The Nyman Bug
Grant Chu Covell
I’m compelled to explain my infrequent Michael Nyman binges. Every now and again, weeks pass during which I listen to one composer, usually Sibelius or Nielsen. My most recent indulgence has been Nyman, every recording I can get my hands on, though not to the exclusion of others. I rented several videos just to hear their Nyman scores. Favorite pieces retain their status, joined by a few new discoveries.
To home in on Nyman’s appeal: his brazenness and fast-moving chord progressions. Nyman is best when he hints at his roots and straddles the ages. Long before he became a big name, he studied musicology and composition with Alan Bush and Thurston Dart. Nyman’s as big a Handel and Purcell expert as can be found, having edited editions of both. (Nyman regards Purcell as the all-time best British composer.) His unfinished Ph.D. was on catches, canons and rounds in 16th- and 17th-century English music. Aha, thinks the knowing listener.
Nyman went on to collect folksongs in Romania, preferring to capture a live performance’s spark rather than a sterile ethnomusical example for posterity. A journalistic career (he was the first to apply “minimalism” to music) culminated with the authoritative 1974 study, Experimental Music: Cage and Beyond. Spurred by Harrison Birtwistle to craft several arrangements, Nyman continued to write for the ensemble he had formed. The momentum proved unstoppable. Nyman was soon scoring movies, writing operas, and touring with his band.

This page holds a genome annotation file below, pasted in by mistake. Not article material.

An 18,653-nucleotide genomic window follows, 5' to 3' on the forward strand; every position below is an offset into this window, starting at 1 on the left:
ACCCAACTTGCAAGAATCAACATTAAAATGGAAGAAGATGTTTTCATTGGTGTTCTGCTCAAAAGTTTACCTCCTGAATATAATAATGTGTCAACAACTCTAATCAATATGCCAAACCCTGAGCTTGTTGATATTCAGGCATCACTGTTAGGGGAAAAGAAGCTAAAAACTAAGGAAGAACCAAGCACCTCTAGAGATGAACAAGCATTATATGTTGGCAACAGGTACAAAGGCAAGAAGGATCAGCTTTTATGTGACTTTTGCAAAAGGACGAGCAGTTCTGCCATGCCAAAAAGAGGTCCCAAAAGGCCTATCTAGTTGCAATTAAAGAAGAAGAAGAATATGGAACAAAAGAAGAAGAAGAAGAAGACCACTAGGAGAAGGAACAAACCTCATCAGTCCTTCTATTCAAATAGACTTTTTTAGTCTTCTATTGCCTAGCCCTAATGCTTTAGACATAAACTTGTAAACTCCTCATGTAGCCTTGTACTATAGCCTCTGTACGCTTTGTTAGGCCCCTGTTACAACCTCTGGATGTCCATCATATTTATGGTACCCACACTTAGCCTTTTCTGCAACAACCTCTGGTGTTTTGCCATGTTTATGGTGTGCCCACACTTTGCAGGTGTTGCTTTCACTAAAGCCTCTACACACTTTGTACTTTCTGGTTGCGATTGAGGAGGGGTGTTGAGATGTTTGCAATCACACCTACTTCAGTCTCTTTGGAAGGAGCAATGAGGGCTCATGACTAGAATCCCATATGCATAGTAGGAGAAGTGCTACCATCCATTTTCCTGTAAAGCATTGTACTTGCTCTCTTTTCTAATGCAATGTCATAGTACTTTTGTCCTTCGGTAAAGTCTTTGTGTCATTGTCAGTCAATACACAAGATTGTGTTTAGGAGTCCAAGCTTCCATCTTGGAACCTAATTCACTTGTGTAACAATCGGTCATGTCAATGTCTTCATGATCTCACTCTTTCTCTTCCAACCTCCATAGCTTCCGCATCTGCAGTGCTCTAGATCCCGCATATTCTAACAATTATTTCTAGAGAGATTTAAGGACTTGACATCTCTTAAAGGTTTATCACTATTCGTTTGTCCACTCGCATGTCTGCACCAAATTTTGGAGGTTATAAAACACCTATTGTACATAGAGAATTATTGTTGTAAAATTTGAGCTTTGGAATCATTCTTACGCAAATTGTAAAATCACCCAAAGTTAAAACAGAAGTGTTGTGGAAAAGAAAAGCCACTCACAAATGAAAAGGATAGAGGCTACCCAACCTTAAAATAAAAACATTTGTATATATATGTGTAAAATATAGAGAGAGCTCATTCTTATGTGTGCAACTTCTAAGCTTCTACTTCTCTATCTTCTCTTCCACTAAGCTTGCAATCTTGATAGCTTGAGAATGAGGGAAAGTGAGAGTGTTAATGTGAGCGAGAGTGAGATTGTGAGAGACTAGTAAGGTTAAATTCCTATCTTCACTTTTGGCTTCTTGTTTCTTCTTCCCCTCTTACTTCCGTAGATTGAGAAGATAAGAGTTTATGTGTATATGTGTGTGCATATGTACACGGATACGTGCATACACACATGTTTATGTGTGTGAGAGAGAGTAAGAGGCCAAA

Let’s look at an early opus in Nyman’s trademark style. Written for his band, In Re Don Giovanni (1977) is a brash transcription of a beloved Mozart / Da Ponte aria, Leporello’s “Madamina, il catalogo è questo.” (Counting seems to be a Nyman fixation.) In repeated staccato, treble strings and piano hammer brightly though a chord progression they will repeat eight times. At the third pass saxophones, trombone and bass guitar add a punchy torso. On the fifth we get trumpet and piccolo on the top. Leporello’s line appears on the trombone the seventh way through. In less than three minutes In Re is over.
In Re is topsy-turvy. Top and bottom accompany a melody buried in the middle. Traditional instrument roles are reversed. The melody is in the trombone while the strings accompany. Listen again. The chords don’t follow strict counterpoint and strong beats don’t fit into eight-bar phrases. The third time through you realize that it’s a 15-bar pattern. Pull your Don Giovanni score off the shelf, and you’ll be surprised to see that all these details are in Mozart’s original, the 15-bars, the strings’ repeated chords, and the instrument choices and material. Whoa. Surprisingly close to Mozart’s original, In Re Don Giovanni seems simple, but it ought to be in textbooks, a consummate bridging of past and present, inside and out. Nyman’s since arranged the piece for string quartet.